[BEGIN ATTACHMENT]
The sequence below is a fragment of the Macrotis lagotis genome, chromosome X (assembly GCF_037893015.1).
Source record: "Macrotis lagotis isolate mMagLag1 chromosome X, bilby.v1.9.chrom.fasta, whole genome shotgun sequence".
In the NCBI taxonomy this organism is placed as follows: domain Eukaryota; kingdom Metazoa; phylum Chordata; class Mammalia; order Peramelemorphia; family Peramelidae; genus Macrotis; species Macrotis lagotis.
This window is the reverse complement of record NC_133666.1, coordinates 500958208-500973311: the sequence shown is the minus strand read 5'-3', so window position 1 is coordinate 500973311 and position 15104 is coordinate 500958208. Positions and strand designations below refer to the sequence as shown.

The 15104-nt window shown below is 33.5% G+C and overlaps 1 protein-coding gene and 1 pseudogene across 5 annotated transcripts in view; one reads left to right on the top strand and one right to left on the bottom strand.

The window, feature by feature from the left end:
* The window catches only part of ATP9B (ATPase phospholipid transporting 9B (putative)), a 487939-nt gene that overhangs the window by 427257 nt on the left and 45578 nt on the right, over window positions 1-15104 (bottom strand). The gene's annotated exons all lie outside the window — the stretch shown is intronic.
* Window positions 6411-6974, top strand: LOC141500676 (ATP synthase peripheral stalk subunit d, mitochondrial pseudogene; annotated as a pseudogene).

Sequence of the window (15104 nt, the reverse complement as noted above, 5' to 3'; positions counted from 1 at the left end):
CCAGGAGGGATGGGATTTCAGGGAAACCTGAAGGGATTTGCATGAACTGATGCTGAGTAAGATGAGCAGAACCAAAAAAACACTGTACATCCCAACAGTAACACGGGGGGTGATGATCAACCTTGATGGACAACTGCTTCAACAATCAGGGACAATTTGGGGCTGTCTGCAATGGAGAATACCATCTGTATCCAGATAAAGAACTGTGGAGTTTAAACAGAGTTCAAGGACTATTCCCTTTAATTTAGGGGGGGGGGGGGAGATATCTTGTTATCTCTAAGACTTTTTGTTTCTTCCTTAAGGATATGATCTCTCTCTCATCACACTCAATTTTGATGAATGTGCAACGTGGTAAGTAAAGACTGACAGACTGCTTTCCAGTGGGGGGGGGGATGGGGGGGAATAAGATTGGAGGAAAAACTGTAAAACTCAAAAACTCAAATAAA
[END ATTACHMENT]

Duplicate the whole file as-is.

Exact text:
The sequence below is a fragment of the Macrotis lagotis genome, chromosome X (assembly GCF_037893015.1).
Source record: "Macrotis lagotis isolate mMagLag1 chromosome X, bilby.v1.9.chrom.fasta, whole genome shotgun sequence".
In the NCBI taxonomy this organism is placed as follows: domain Eukaryota; kingdom Metazoa; phylum Chordata; class Mammalia; order Peramelemorphia; family Peramelidae; genus Macrotis; species Macrotis lagotis.
This window is the reverse complement of record NC_133666.1, coordinates 500958208-500973311: the sequence shown is the minus strand read 5'-3', so window position 1 is coordinate 500973311 and position 15104 is coordinate 500958208. Positions and strand designations below refer to the sequence as shown.

The 15104-nt window shown below is 33.5% G+C and overlaps 1 protein-coding gene and 1 pseudogene across 5 annotated transcripts in view; one reads left to right on the top strand and one right to left on the bottom strand.

The window, feature by feature from the left end:
* The window catches only part of ATP9B (ATPase phospholipid transporting 9B (putative)), a 487939-nt gene that overhangs the window by 427257 nt on the left and 45578 nt on the right, over window positions 1-15104 (bottom strand). The gene's annotated exons all lie outside the window — the stretch shown is intronic.
* Window positions 6411-6974, top strand: LOC141500676 (ATP synthase peripheral stalk subunit d, mitochondrial pseudogene; annotated as a pseudogene).

Sequence of the window (15104 nt, the reverse complement as noted above, 5' to 3'; positions counted from 1 at the left end):
CCAGGAGGGATGGGATTTCAGGGAAACCTGAAGGGATTTGCATGAACTGATGCTGAGTAAGATGAGCAGAACCAAAAAAACACTGTACATCCCAACAGTAACACGGGGGGTGATGATCAACCTTGATGGACAACTGCTTCAACAATCAGGGACAATTTGGGGCTGTCTGCAATGGAGAATACCATCTGTATCCAGATAAAGAACTGTGGAGTTTAAACAGAGTTCAAGGACTATTCCCTTTAATTTAGGGGGGGGGGGGGAGATATCTTGTTATCTCTAAGACTTTTTGTTTCTTCCTTAAGGATATGATCTCTCTCTCATCACACTCAATTTTGATGAATGTGCAACGTGGTAAGTAAAGACTGACAGACTGCTTTCCAGTGGGGGGGGGGATGGGGGGGAATAAGATTGGAGGAAAAACTGTAAAACTCAAAAACTCAAATAAA